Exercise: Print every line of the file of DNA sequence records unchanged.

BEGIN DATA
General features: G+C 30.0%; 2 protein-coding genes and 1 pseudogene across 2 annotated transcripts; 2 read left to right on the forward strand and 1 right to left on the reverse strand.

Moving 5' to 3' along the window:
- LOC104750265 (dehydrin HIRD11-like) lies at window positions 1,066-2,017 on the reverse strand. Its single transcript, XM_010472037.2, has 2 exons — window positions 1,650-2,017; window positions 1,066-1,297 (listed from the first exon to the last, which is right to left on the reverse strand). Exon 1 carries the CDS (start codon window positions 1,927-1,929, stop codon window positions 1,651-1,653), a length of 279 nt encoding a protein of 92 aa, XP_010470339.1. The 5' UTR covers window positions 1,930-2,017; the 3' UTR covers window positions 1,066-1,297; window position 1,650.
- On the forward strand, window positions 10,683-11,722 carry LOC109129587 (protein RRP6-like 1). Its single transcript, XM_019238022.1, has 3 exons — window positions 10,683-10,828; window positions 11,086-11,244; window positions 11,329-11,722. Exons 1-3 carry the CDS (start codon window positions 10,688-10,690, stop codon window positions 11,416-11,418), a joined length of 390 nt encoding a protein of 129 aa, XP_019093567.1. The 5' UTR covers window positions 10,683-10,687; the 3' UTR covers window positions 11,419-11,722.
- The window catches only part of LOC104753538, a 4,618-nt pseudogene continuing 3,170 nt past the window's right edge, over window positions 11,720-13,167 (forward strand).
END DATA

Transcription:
General features: G+C 30.0%; 2 protein-coding genes and 1 pseudogene across 2 annotated transcripts; 2 read left to right on the forward strand and 1 right to left on the reverse strand.

Moving 5' to 3' along the window:
- LOC104750265 (dehydrin HIRD11-like) lies at window positions 1,066-2,017 on the reverse strand. Its single transcript, XM_010472037.2, has 2 exons — window positions 1,650-2,017; window positions 1,066-1,297 (listed from the first exon to the last, which is right to left on the reverse strand). Exon 1 carries the CDS (start codon window positions 1,927-1,929, stop codon window positions 1,651-1,653), a length of 279 nt encoding a protein of 92 aa, XP_010470339.1. The 5' UTR covers window positions 1,930-2,017; the 3' UTR covers window positions 1,066-1,297; window position 1,650.
- On the forward strand, window positions 10,683-11,722 carry LOC109129587 (protein RRP6-like 1). Its single transcript, XM_019238022.1, has 3 exons — window positions 10,683-10,828; window positions 11,086-11,244; window positions 11,329-11,722. Exons 1-3 carry the CDS (start codon window positions 10,688-10,690, stop codon window positions 11,416-11,418), a joined length of 390 nt encoding a protein of 129 aa, XP_019093567.1. The 5' UTR covers window positions 10,683-10,687; the 3' UTR covers window positions 11,419-11,722.
- The window catches only part of LOC104753538, a 4,618-nt pseudogene continuing 3,170 nt past the window's right edge, over window positions 11,720-13,167 (forward strand).